Testing your blood sugars
Testing blood sugars can help determine whether your meal plan and exercise plan is working well for you. Your health team will provide you with a blood sugar meter and teach you how to use it. Testing involves a small finger poke and logging the result in a book. The timing of your test is important: test before meals noting the time, then test one hour after your meal.
Blood sugar target values are for people who are pregnant and have diabetes are:
- Before meals (fasting): 3.8 to 5.2 mmol/L
- One hour after meals: 5.5 to 7.7 mmol/L
- Two hours after meals: 5.0 to 6.6 mmol/L
To ensure your meter is working properly and giving accurate results, you will be asked to take your meter to the lab and compare blood sugar readings from your meter to the labs meter. Your dietitian will review your blood sugars and determine whether changes can be made to diet and exercise to bring the readings closer to target. If your blood sugars are sometimes high, there is no need to panic. Continue to test and watch for trends.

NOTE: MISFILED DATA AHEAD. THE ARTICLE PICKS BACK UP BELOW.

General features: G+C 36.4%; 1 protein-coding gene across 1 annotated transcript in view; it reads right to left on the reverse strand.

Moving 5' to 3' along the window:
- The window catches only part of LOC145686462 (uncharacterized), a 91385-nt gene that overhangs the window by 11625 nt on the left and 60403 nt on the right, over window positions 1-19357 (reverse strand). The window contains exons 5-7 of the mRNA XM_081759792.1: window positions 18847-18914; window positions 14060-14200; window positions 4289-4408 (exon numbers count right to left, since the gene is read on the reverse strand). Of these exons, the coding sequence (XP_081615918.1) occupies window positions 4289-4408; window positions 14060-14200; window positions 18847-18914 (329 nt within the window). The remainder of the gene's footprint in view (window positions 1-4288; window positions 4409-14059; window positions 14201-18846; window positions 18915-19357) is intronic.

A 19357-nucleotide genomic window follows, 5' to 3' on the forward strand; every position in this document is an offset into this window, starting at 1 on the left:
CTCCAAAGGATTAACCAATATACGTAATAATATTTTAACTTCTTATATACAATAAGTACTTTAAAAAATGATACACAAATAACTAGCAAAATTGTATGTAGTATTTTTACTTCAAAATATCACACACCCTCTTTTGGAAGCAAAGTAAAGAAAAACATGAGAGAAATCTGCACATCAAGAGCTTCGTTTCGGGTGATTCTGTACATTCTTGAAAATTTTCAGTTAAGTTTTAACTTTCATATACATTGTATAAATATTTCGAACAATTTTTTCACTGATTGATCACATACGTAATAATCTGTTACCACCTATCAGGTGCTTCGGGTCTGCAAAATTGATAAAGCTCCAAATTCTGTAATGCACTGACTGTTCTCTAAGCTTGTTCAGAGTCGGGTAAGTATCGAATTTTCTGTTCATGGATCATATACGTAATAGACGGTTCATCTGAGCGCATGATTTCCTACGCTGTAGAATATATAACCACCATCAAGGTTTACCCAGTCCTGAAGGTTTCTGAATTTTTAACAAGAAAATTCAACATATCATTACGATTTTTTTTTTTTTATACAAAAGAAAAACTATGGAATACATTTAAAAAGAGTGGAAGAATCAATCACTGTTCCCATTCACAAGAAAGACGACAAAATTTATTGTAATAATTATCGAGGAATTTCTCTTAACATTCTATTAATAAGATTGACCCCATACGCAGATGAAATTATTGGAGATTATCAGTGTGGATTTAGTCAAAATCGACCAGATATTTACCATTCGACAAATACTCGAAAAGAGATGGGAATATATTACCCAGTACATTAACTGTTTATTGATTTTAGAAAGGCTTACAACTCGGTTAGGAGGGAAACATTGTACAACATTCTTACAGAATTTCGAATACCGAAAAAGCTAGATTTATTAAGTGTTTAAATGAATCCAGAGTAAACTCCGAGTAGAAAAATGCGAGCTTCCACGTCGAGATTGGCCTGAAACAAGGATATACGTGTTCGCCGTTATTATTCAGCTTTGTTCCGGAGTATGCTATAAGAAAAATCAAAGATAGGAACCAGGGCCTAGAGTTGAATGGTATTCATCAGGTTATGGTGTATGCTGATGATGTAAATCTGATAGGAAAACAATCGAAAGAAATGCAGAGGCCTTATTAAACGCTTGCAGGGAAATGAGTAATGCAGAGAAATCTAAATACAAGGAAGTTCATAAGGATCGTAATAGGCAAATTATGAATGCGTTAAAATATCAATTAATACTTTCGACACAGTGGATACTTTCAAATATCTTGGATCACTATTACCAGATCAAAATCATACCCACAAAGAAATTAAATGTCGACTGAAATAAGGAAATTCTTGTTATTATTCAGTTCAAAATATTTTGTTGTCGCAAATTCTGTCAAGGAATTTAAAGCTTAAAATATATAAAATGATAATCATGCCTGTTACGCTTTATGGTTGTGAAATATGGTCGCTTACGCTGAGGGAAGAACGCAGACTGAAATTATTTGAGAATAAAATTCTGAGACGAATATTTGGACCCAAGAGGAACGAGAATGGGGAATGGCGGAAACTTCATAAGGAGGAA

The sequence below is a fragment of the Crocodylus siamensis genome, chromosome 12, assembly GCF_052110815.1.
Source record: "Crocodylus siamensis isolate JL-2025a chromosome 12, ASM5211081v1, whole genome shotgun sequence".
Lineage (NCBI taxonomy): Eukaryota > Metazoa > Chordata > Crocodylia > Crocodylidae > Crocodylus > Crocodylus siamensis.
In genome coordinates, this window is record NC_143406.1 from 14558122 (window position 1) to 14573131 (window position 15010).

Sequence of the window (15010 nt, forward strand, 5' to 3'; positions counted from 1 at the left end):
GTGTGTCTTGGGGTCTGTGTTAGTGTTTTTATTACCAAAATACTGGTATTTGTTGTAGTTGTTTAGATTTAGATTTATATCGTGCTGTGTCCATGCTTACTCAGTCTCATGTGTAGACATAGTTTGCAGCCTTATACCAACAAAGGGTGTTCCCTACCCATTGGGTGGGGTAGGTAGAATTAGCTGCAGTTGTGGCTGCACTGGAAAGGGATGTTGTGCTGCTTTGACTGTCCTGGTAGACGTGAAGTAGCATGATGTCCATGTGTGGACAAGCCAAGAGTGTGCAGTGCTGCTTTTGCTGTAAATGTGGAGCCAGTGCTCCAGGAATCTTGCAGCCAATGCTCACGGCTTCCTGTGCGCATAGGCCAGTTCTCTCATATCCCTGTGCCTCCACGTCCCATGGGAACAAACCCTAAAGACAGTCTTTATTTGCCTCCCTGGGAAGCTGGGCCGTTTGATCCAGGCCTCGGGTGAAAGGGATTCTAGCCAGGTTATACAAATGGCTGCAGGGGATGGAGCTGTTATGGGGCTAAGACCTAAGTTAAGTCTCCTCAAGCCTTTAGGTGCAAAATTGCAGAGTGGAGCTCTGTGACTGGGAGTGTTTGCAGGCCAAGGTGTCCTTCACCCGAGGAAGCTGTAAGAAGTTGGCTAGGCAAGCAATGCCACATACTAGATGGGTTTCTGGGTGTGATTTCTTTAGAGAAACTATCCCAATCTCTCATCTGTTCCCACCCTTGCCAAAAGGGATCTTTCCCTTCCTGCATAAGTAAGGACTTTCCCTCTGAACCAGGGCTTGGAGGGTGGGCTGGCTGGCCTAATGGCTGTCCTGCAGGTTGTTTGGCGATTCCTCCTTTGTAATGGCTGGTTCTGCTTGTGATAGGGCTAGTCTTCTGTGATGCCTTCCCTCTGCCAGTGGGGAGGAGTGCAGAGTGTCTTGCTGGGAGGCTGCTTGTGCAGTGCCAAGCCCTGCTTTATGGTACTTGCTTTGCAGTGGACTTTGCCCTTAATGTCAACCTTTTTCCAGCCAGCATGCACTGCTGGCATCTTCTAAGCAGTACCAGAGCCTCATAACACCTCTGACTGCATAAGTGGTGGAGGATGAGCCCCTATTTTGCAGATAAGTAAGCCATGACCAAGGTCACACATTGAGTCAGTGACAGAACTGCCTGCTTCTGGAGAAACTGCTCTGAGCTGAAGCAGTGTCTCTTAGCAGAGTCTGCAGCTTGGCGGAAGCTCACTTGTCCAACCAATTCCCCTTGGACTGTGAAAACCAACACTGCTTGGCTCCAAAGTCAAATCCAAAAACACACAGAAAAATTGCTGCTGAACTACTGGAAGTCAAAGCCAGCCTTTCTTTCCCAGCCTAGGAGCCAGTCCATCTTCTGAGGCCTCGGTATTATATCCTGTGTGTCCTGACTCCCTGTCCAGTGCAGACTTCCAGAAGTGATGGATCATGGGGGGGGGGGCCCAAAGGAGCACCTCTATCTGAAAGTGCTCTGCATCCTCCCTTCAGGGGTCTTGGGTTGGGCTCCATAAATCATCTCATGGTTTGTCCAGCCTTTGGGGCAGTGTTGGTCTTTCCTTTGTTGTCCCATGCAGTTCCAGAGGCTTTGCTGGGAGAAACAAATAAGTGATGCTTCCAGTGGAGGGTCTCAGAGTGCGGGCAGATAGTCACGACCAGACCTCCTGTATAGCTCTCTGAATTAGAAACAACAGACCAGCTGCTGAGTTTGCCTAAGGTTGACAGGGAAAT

If diet and exercise cannot keep blood sugars in target you may need insulin by injection. Currently diabetes pills are not recommended during pregnancy therefore insulin injection is the only option. Arrangements will be made by your health team for education if insulin is needed. The number of insulin injections and doses you will need will depend on records of what you are eating so the health team can suggest the proper insulin dose. You will be keeping in close contact with your health team and may have more appointments and tests to ensure you and your baby are healthy. The idea of insulin can be very worrisome for some patients but remember it is safer to be on insulin than to have high blood sugars. Your health team can answer all your questions about insulin if and when it is needed.